Resentment destroys relationships. Some of you are so bitter over the Shimei in your life you won't speak to him or have anything to do with him even though he is a close relative or you see him frequently. You're going to take your pride or your alienation to the grave with you. It alienates you sometimes from close friends. If you've ever had a relative go through a divorce, you know the tendency to divide into camps. In order to be a friend to somebody, you must be an enemy of their enemies.

Resentment alienates you from people because it destroys your personality. I don't know many great things that Buddha said, but he did say one thing that was good. He said that holding onto anger is like grasping a hot coal in our hands with the intention of throwing it at someone. But we're the ones who get burned.

Resentment is emotional suicide. It's self-inflicting because it destroys the personality. Maybe you withdraw into a shell and become very protective, planning never to allow yourself to get close to somebody again because it hurts. You're the loser. You become vengeful, joyless, negative, and bitter.

Proverbs 17:22 says, "A cheerful heart is good medicine, but a crushed spirit dries up the bones." There are minority groups, some militant feminist organizations, and some bitterly handicapped people who have become resentful and angry. Although they have legitimate hurts, they are so bitter in expressing and vocalizing, people don't listen. Prejudice is a terrible sin—but so is resentment.

Martin Luther once was so depressed over a prolonged period that one day his wife came downstairs wearing all black.

Martin Luther said, "Who died?"

She said, "God has."

He said, "God hasn't died."

And she said, "Well, live like it and act like it."

In The Living Bible, Job 5:2 reads, "To worry yourself to death with resentment would be a foolish, senseless thing to do."

The prototype of forgiveness

In John 21, there's a marvelous prototype of forgiveness. Jesus was wounded by Simon Peter. On that chaotic, pressure-filled night when Jesus was arrested, everything came unraveled. Peter was loyal to Jesus for a while. Concealing his identity, Peter followed Jesus right into the courtyard of the high priest. But in that hostile environment, somebody looked at Peter and accused him of being a follower of Jesus, and Peter immediately said, "Oh no; not me!"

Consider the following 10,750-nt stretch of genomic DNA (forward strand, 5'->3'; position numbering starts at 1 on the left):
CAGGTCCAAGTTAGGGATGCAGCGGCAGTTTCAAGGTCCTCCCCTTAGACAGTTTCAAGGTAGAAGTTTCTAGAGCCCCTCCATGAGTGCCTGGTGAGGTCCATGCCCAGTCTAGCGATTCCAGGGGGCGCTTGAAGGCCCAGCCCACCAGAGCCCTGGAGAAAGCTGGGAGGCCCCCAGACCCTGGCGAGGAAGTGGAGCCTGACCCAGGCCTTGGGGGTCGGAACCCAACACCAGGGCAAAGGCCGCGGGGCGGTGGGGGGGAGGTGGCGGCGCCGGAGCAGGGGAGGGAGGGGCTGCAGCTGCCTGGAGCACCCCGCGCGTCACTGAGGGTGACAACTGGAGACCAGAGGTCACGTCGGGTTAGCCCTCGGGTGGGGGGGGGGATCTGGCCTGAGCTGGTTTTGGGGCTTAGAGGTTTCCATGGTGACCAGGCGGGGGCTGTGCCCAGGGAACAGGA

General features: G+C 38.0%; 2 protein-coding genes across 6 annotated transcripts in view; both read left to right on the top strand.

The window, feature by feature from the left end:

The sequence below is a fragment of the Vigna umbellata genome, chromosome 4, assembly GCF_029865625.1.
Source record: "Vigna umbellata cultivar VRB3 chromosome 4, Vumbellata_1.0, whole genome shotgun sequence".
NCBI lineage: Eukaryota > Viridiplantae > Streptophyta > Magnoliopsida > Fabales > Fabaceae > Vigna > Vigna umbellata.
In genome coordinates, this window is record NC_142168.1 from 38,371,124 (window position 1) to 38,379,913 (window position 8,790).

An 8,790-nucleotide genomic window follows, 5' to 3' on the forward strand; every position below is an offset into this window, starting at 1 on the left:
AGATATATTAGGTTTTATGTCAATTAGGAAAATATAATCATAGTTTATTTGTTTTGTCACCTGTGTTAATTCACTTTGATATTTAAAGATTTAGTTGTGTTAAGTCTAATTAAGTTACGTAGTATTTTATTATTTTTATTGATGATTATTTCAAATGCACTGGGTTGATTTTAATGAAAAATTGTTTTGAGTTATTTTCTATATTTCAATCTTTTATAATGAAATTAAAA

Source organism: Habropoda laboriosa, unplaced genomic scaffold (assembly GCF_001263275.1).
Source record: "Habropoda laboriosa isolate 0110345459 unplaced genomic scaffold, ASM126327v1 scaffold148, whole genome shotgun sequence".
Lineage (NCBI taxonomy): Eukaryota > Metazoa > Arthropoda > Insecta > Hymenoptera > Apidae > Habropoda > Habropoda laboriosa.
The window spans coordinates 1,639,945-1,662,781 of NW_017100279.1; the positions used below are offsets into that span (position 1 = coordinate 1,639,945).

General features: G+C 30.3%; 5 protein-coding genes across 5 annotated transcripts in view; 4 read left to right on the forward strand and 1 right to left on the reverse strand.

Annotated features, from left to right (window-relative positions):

Three times Peter was accused. Three times every eye was on him, and three times he impulsively said, "I never heard of Jesus. I don't know him!"

The third time he underscored it with an oath. During the final denial, Jesus was being escorted away, and he overheard what Peter said. Luke 22:61 reads, "The Lord turned and looked straight at Peter. Then Peter remembered the word the Lord had spoken to him …. And he went outside and wept bitterly."

Peter felt terrible about his denial. But the denial hurt Jesus at a time when he needed the support of his friends. That emotional wound may have hurt more deeply than some of the physical wounds he was already beginning to experience.

I want you to see how Jesus dealt with that hurt. He appeared to Peter personally after the resurrection and asked Peter, "Simon, son of John, do you love me more than these?"

I think he was subtly reminding Peter of his boast that he would never deny Jesus even when the others did.

Simon said, "Yes, Lord, you know that I love you."

Jesus said, "Feed my lambs."

A little later Jesus asked a second time, "Simon, do you truly love me?"

Peter said, "Yes, Lord. You know that I love you."

He said, "Feed my sheep."

A third time he said, "Simon, son of John, do you really love me?" I wonder if he asked him three times to give him an opportunity to affirm his love three times because he had denied him three times. But the Bible says that Peter was a little bit hurt because Jesus asked him a third time.

Peter said, "Lord, you know all things. You know that I love you."

Jesus said, "All right, feed my sheep. Follow me."

Jesus had told Peter he was going to give him the keys to the kingdom. Peter blew it big time. Jesus relinquished his right to retaliate, but he also gave back the keys of the kingdom and told Peter to feed his sheep. He knew Peter would preach the first gospel sermon to open the door to the church on the day of Pentecost. Jesus didn't keep a record of wrongs.

The prescription for healing